The invention has the advantage that it makes it possible, on the one hand, to rely upon a known structure of a double-loop codec for generating a multiresolution pyramid, and makes it possible, on the other hand, to improve the performance of the codec in regard to image quality at a given bit rate, especially at the level of the compatible part.
Other characteristics and advantages of the invention will emerge in the description which follows given in conjunction with the appended drawings which represent:
FIG. 1, an embodiment of a coder/decoder according to the invention, and
FIG. 2, a two-dimensional representation of one part of an image pyramid illustrating one choice of spatial predictors via a hierarchical motion estimator used by the coder/decoder according to the invention.
An embodiment of a coder/decoder, or codec, with four levels of resolution according to the invention, incorporating a multiresolution hierarchical motion estimator, is represented by FIG. 1.
This embodiment uses the principle of sub-band splitting, developed in a publication entitled "Perfect Reconstruction modulated Filter Banks" by J. Mau, published in "ICASSP, March 1992, San Francisco".
An image can be split into sub-bands with the aid of a parallel structure based on the use of two-dimensional separable filter banks. Such banks include analysis filters and synthesis filters. The banks of analysis filters split an image into a specified number N of bands along the horizontal X and vertical Y directions of the image, defining a number M of rows and M of columns respectively. The separable aspect of the filters enables the rows and columns of the image to be processed independently. For a partition of an image into sub-bands M×M, the bank of analysis filters is one-dimensional and splits the rows and then the columns of the image into M sub-bands in succession. The sub-bands are sub-sampled by the number of bands M in each direction X and Y.
In the same way, the image is reconstructed with the aid of a bank including a number M of one-dimensional synthesis filters corresponding to the number M of sub-bands, and of an interpolation by a specified factor of the number of sub-bands M. The analysis and synthesis filters are computed by modulating the same linear-phase low-pass prototype filter; the modulating phases on analysis and on synthesis are opposites so as to eliminate spectral aliasing during reconstruction of the image.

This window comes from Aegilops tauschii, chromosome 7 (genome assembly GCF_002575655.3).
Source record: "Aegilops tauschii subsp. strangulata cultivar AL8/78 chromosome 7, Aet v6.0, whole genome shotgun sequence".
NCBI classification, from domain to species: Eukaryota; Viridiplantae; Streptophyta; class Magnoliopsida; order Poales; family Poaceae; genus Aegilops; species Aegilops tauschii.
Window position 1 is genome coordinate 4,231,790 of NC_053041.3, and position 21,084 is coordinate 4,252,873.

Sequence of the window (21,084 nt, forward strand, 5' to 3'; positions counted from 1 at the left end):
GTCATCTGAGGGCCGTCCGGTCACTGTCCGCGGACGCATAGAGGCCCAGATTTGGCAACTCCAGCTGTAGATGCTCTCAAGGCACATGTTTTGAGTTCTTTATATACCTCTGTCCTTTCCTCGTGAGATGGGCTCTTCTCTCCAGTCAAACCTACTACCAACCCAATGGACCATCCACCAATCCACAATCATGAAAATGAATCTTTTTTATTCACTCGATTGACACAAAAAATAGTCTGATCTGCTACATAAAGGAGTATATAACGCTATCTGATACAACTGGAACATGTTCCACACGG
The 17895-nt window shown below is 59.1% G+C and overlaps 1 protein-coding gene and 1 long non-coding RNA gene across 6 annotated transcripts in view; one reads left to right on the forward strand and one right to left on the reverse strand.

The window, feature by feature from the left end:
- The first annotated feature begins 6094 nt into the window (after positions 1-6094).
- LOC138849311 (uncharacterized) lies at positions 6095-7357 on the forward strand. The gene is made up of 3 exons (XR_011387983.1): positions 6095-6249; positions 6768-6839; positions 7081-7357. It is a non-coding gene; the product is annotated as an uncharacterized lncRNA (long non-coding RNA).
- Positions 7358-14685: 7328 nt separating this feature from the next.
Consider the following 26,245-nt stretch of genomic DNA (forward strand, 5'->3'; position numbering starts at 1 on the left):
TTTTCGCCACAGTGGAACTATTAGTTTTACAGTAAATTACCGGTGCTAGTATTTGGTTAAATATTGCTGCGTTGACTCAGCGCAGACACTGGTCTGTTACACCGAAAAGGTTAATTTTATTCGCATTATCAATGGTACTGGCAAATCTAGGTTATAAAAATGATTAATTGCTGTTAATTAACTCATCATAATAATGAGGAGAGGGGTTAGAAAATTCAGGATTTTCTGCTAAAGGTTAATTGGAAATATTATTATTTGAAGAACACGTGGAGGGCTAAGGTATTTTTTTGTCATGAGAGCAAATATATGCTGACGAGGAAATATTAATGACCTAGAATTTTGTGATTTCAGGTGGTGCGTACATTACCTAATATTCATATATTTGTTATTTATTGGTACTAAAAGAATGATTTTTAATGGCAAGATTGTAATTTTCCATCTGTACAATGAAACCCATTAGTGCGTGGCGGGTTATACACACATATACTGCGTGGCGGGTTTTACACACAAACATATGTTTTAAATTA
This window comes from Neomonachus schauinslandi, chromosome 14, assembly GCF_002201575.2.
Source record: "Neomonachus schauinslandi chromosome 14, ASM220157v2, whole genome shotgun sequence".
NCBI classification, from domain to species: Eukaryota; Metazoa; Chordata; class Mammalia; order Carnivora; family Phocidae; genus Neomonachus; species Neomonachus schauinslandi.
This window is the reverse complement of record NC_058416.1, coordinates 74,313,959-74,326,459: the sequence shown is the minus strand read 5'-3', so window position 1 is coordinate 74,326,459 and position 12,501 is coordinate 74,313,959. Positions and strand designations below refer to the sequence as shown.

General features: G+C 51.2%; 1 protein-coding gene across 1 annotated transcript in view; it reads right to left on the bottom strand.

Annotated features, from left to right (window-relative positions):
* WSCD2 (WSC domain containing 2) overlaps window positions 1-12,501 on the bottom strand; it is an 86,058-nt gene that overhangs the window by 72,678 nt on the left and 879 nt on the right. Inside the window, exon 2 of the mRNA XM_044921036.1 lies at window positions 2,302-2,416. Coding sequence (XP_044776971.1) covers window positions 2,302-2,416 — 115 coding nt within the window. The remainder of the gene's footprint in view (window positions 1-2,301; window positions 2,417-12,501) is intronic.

Starting from a splitting of the full resolution image into M×M sub-bands, the codec according to the invention reconstructs a quarter resolution sub-image, provided that M is even. To do this, the codec selects the M/2×M/2 sub-bands which correspond to this level of resolution, the sub-bands corresponding to the low frequencies, and computes a synthesis bank deduced simply from the full resolution synthesis bank. The bank of M/2 synthesis filters is obtained by modulating a version, sub-sampled by two, of the original prototype filter for the partition into M sub-bands. If M is a power of 2, the process is iterated and generates sixteenth resolution sub-images, etc. down to the use of the 1×1 synthesis bank.
The embodiment of a codec according to the invention includes a main coding circuit 1 demarcated by a discontinuous closed line. This circuit makes it possible to send over a transmission channel either, in intra mode, a coded current source image In, or in inter mode, a coded error signal resulting from the difference between the current source image In and an image arising from a prediction made on the basis of the preceding decoded image In-1.
The main circuit includes, from the input E to the output S, a first bank of high definition analysis filters, or HD analysis bank 2, receiving the current source image In on its input and delivering the same full resolution image split into 64 bands on its output, 8 bands in the horizontal X direction and the direction Y of the image. The output of the HD analysis bank 2 is either coupled directly to the input of a quantizing circuit, or quantizer 3, by way of a switch 4 in the "intra mode" position selected by the codec, or coupled to a first operand input of a subtraction operator, or subtracter 5, whose output is coupled to the input of the quantizer 3 by way of the switch 4 in the "inter mode" position selected by the codec.